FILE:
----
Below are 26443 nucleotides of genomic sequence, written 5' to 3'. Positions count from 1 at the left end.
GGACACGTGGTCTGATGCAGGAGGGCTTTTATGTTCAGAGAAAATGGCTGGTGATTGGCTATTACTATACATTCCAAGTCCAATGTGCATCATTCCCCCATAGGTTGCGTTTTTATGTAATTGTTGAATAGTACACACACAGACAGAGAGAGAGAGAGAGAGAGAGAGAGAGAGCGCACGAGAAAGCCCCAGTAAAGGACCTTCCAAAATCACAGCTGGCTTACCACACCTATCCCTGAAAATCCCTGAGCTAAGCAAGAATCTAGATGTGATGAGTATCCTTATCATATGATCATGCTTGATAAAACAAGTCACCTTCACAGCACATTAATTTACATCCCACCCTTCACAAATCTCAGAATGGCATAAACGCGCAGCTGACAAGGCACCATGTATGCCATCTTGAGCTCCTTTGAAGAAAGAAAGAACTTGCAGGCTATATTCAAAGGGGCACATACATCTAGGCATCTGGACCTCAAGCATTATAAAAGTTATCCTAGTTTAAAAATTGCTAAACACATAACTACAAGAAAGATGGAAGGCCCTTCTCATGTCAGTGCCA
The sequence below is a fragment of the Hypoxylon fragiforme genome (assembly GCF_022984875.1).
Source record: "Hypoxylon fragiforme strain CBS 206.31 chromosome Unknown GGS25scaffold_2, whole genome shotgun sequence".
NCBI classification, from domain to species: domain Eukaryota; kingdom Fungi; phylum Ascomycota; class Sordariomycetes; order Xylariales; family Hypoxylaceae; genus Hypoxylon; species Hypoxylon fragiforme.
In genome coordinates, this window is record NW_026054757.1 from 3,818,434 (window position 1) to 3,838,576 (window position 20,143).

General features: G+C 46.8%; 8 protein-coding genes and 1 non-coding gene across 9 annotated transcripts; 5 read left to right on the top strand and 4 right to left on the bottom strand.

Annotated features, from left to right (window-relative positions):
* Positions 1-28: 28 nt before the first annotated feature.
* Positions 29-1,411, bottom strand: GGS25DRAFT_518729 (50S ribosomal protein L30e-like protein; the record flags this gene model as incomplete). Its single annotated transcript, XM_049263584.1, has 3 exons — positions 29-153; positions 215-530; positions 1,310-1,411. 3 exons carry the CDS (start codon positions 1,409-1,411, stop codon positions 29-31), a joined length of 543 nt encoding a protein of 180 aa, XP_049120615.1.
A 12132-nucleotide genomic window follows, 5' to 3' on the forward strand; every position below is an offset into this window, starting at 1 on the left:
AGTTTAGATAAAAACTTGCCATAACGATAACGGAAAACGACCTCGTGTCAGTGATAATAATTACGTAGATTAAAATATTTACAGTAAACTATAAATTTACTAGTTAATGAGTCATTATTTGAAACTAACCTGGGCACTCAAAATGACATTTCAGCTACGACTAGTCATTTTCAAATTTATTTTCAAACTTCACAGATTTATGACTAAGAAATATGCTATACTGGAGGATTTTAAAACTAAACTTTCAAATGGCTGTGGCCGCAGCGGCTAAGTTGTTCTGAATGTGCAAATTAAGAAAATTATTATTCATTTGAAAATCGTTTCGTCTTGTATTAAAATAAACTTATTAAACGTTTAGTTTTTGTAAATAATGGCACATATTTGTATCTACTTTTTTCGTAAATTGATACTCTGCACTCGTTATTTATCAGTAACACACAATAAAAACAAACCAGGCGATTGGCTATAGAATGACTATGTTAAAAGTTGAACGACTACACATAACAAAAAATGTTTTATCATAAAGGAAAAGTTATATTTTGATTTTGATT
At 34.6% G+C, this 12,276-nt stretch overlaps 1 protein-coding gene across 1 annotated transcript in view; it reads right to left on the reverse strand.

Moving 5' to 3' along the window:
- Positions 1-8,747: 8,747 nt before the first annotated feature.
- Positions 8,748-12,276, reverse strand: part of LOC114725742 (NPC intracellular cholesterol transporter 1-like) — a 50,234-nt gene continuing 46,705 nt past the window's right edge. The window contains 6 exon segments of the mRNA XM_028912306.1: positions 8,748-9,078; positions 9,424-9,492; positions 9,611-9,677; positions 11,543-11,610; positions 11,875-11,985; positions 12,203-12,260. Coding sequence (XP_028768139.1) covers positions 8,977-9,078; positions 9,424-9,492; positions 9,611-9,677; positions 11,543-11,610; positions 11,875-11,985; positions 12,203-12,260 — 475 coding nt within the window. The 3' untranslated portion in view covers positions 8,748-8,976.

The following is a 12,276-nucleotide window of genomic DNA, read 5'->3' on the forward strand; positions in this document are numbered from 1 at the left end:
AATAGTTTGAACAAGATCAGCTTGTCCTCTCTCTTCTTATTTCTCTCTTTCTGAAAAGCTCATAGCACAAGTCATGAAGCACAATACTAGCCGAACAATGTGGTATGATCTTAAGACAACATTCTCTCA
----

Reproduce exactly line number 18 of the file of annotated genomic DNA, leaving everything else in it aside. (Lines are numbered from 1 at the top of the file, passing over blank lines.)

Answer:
AATAGTTTGAACAAGATCAGCTTGTCCTCTCTCTTCTTATTTCTCTCTTTCTGAAAAGCTCATAGCACAAGTCATGAAGCACAATACTAGCCGAACAATGTGGTATGATCTTAAGACAACATTCTCTCA